Michael Jackson

Iran, India, and Israel

What do these three countries have in common besides the first letter of their anglicized country names?  I want to look at the theocratic influence in each of these countries purely on an internal basis.  This piece does not address the direct conflict between Iran and Israel, which until recently mainly fought by and against proxies such as Hezbollah, Hamas, and the Houthis.

First, Iran.  The 1979 Iranian Revolution resulted in the leadership of Ayatollah Ruhoillah Khomenei who established an Islamic Republic. The Islamic Republic is a theocracy with power in the hands of the Council of Clerics.  When Ayatollah Ruhollah Khomeini died in 1989 the current leader Ayatollah Ali Khamenei took over and held the position until today.  The regime has forced many restrictions on women, particularly in the areas of dress code and Islamic law.  It has also persecuted Baluchis, Sunnis, and other minorities.  There are elections, but the theologians in the Guardian Council who control the country prohibit many candidates from running.  Iran ranks very low on all the international rankings of democracies.  After discussing India and Israel, I list the relative rankings of these three countries.

Second, India.  Narendra Modi’s party, the BJP, has been in power for ten years.  During that time it has increasingly pushed a form of Hindu nationalism whose intention is to assert that India is a Hindu society.   The government has changed the status of the predominantly Muslim state of Kashmir.  It has sponsored the building of a temple to Ram on the site of the destroyed mosque at Ayodhya.  It has overlooked discrimination, persecution, and violence directed at Muslims.  The RSS, a volunteer paramilitary organization, aligned to the BJP has instituted violence against Muslims and Christians.  The secular values of India’s founders are being severely compromised. The major difference with Iran is that the government leaders are ethnic religious nationalists, not theologians.  India has free elections but most of the 80% Hindu majority seems quite willing to vote for the BJP and for its anti-democratic policies.  Because of its elections and democratic institutions, India stands much higher in the democratic rankings than Iran.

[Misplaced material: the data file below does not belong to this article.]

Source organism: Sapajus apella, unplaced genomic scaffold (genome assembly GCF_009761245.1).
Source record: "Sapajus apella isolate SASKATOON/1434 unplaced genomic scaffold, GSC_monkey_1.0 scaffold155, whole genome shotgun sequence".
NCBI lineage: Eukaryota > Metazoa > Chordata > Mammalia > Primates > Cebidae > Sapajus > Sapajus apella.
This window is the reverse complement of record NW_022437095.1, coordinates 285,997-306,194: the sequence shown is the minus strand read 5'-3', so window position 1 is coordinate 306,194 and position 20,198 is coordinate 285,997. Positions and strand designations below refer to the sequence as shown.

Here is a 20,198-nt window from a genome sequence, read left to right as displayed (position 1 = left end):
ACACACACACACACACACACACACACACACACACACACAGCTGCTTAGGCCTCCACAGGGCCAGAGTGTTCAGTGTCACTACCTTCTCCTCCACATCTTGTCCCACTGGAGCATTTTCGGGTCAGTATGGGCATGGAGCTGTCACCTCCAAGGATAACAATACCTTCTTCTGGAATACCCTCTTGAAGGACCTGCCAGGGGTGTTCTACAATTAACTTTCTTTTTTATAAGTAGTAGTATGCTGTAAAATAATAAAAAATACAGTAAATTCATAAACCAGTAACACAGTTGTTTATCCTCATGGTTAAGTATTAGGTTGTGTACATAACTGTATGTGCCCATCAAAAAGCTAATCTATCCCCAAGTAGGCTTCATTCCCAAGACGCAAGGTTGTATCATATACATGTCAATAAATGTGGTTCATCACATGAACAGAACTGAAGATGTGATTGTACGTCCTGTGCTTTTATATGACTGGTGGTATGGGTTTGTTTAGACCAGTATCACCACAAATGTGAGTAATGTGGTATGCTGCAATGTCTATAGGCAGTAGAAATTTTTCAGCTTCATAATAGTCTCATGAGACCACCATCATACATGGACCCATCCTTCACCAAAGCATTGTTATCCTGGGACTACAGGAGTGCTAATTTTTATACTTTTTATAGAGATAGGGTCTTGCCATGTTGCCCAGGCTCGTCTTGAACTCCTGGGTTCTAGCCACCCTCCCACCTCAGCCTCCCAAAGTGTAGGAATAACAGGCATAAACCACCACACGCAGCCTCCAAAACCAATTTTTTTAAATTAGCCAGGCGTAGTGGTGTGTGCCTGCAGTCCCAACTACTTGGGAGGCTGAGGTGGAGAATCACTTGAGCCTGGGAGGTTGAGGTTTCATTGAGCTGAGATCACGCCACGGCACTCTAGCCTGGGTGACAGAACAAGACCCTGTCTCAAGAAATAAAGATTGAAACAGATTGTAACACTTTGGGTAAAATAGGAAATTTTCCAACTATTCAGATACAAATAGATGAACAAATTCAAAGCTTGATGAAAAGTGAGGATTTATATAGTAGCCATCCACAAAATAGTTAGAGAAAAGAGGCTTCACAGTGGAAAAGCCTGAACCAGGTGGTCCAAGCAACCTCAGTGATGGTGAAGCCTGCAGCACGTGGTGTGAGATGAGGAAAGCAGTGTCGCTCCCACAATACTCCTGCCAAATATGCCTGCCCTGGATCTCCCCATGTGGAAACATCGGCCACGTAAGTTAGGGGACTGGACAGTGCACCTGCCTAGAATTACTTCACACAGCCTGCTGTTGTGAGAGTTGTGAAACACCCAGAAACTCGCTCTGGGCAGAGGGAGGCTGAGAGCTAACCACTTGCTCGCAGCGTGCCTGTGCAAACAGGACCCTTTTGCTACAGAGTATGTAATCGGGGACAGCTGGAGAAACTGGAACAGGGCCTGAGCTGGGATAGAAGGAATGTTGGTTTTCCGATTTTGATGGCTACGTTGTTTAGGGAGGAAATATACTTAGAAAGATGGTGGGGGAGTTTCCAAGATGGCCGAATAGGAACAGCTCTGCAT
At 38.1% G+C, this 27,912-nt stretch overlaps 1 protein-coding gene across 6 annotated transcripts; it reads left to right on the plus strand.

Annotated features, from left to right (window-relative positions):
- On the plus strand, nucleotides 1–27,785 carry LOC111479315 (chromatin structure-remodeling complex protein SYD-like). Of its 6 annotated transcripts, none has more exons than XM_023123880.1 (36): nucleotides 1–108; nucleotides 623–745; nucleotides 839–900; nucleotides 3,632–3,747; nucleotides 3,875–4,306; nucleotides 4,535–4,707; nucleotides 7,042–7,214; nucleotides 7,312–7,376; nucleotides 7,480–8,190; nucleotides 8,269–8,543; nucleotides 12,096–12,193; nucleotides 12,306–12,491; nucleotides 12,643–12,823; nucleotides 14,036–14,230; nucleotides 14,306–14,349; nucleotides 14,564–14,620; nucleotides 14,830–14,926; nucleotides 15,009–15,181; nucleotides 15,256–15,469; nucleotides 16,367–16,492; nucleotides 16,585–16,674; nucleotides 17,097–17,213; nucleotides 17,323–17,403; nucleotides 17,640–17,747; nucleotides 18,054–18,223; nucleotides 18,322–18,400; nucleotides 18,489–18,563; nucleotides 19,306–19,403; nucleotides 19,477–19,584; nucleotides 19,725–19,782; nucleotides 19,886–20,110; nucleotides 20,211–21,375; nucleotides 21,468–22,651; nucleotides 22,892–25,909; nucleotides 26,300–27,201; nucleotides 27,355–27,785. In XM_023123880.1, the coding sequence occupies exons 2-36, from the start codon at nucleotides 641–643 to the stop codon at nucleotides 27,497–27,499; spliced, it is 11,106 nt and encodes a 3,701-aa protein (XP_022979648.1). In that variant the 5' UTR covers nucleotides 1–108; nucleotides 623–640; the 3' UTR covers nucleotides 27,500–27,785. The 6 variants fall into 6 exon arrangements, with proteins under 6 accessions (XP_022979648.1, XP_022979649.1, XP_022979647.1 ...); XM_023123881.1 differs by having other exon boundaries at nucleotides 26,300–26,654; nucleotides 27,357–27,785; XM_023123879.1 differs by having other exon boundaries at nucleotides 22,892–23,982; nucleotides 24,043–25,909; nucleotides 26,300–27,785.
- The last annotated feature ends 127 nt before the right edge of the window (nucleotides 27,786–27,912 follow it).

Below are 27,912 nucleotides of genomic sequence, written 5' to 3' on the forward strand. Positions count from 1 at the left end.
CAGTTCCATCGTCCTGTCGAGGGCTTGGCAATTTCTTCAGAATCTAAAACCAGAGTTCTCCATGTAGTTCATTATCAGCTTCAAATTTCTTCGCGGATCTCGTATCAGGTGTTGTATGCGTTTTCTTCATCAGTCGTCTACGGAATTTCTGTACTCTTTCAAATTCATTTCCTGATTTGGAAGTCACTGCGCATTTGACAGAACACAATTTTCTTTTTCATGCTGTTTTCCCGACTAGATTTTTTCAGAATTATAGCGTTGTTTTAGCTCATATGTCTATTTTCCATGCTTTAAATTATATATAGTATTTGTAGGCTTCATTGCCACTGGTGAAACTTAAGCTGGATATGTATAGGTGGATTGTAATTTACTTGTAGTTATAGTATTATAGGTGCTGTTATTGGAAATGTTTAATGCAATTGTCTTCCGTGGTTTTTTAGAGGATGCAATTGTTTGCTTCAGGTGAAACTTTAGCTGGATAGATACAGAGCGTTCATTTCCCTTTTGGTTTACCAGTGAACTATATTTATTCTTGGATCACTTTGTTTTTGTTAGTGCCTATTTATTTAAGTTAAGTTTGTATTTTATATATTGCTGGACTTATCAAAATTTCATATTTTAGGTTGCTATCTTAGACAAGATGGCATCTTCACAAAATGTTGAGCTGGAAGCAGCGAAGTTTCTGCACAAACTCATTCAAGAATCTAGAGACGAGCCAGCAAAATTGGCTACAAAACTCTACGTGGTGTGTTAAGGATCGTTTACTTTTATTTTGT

Lastly, Israel.  Many aspects of Israel differ significantly from all other developed democracies.  There is no civil marriage.  Ben-Gvir, a senior minister, supports the rebuilding of the Temple on the site of Muslim holy places.   The exemption of many ultra-Orthodox young men from the army is a life-and-death issue, especially in times of war when so many secular young men are being killed. Before October 7th, Netanyahu’s government was diverting even more money towards the ultra-Orthodox community.  Israeli control of the West Bank dictates that Israeli residents, being citizens, can and do vote in Israeli elections but West Bank Arabs cannot.  The major threat to Israeli democracy before October 7th that is sure to continue is the attempt to reduce the power of the Israeli Supreme Court significantly.  The proposed reforms, if implemented, will substantially inhibit Israeli democracy and give the religious parties more power.  The democracy and freedom indices listed below show that Israeli democracy is superior to Indian democracy which in turn is superior to Iranian democracy.

The danger to Israeli democracy and freedom is that it may follow the dark path of Indian democracy.  Both India and Israel in different ways are moving in slow but sure steps towards the tragic undemocracy and unfreedom of Iran.

There are four democracy and freedom measurement surveys that I use.  They measure the variables for democracy and freedom a little differently and use different weighting systems but they are consistent in their ranking of India, Iran, and Israel.  They also have a high correlation in their scoring ranking across all the countries they measure..

These are the positions of these three countries on some widely used, standard democracy and freedom indices::

Varieties of Democracy (Sweden)  2023 ranking:   Israel 44th,  India 104th,  Iran 152nd

Freedom House (USA)                  2022 ranking:   Israel 76th,  India 87th,    Iran 173rd

The Economist Institute (UK)        2023 ranking:   Israel 30th,  India 41st,    Iran 154th

Democracy Matrix (Germany)       2020 ranking:   Israel 35th,  India 85th,    Iran 147th


About the Author
Born in London in 1949. Studied Maths at Warwick University. Came to Israel (WUJS program at Arad) in 1971. I became a citizen and served in the army in 1973. Returned to the UK in 1974. Worked in Information Systems. Married an American Orthodox woman in 1977 and moved to America. For a few years I have led a retiree philosophy class.
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